I lashed out violently towards him and my mother. I became that problem child. An issue to be resolved. When it became evident that I was pregnant, I threatened to kill myself. The doctors and social services wanted to know who the father was. My mother begged me to terminate. He… suggested I have the child but that he and my mother bought it (you sweetest Angeline), up as their own. I fancied that this could be a way to bring us closer as a family…a real family. One where I could go back to being a child and no longer having to bear the brunt of responsibility of his strange desires…perhaps I thought that a baby would soften and distract him. No one ever found out who the father was. The threat was never explicit but I felt my life, with all the trimmings of security, would be in danger if I told the truth. Fact is, it was anyway. Fact is, those trimmings were less than mere decoration even…


“Angeline’s adopted! Angeline’s adopted! Angeline’s adopted!”

The chants went on through morning break, lunch time and afternoon playtime. Angeline had no idea what it meant but knew where it had probably come from. Sammy, the boy next door, who she had gathered had it in for her.

“If you don’t stop spreading such nasty rumours I’m gonna tell me mum and Mrs Stanley!”

Understanding that this probably would get him into a lot of trouble, Sammy should have tried harder to resolve this there and then but the enjoyment he experienced from seeing Angeline’s flushed little face and obvious discomfort was intoxicating. Moving out of the threat of her shadow, Sammy looked her deep in the eyes, his mouth set and firm.

“Yea, it’s nasty alright Princess Angeline but it's not a rumour! Heard me mam talking to Aunt Liz on the phone at weekend. Ya real mums a prossie!”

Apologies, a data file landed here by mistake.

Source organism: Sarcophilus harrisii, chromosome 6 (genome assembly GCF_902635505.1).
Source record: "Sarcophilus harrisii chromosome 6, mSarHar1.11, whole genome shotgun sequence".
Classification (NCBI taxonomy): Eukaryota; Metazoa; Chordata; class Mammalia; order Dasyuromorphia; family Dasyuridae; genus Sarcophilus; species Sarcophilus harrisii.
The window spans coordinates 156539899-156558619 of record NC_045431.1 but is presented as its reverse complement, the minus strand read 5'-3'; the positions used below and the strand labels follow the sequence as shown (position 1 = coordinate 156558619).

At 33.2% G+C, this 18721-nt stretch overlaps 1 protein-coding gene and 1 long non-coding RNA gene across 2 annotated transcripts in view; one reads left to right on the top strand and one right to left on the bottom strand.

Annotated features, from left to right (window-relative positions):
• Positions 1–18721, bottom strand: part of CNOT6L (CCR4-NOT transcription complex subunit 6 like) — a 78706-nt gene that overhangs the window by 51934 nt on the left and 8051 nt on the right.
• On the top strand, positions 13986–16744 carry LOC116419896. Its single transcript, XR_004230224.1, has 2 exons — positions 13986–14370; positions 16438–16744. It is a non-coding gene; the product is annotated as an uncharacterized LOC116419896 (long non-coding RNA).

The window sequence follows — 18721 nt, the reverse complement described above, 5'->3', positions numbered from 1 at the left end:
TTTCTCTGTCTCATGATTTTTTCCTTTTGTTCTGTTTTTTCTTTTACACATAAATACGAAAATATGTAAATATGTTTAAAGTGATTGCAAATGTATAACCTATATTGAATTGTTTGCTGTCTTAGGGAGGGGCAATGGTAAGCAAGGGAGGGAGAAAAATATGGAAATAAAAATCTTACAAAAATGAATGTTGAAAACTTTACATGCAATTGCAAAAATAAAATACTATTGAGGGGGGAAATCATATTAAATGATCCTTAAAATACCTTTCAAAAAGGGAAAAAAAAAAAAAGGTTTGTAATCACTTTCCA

Angeline recast her shadow and loomed, menacingly over the tiny squawking figure of this small in heart and stature boy.

Sammy felt the fear rising within him as the temperature change was immediately succeeded by Angeline putting her bag down and tying back her hair. In the darkness of her silhouette, he could just make out that her normally doll like, clear blue, round and beautiful eyes had turned glassy, opaque and narrow.



“I just don’t see how you can possibly justify keeping this from her Mrs Timpson, especially in the light of what’s happened today.”

Charlene shrunk against the accusation of bad parenting. An accusation that she was only too used to feeling with both Angeline and her first child, the real mistake in her mind.

“You do realise that the boy has been hospitalised and that his, erm…well, his fertility may have been permanently affected.”

At this Bernard squirmed. But un-ruffling himself, he began his attack on this uppity woman, as he saw her.

“From what Angeline has said he has been bullying her for the last year or so, I’d say the responsibility is firmly in your laps for not having picked up on this and resolved it sooner.”

Ms Daily was one of the few people not taken in by Mr Timpson’s charms. She had taught Charlene’s first daughter in reception and in year 5 and saw the difference in her when he (Bernard) arrived on the scene. She had always suspected that there was at least some potential of sexual abuse when she heard about the pregnancy a few years later but what to do. Everyone and their dog seemingly worshipped the ground he walked on and Rebecca herself would not talk. Angeline was so very much like her mother in spirit and physicality and she felt an almost unreasonable responsibility towards her, perhaps because she felt she had failed her mother at the same age.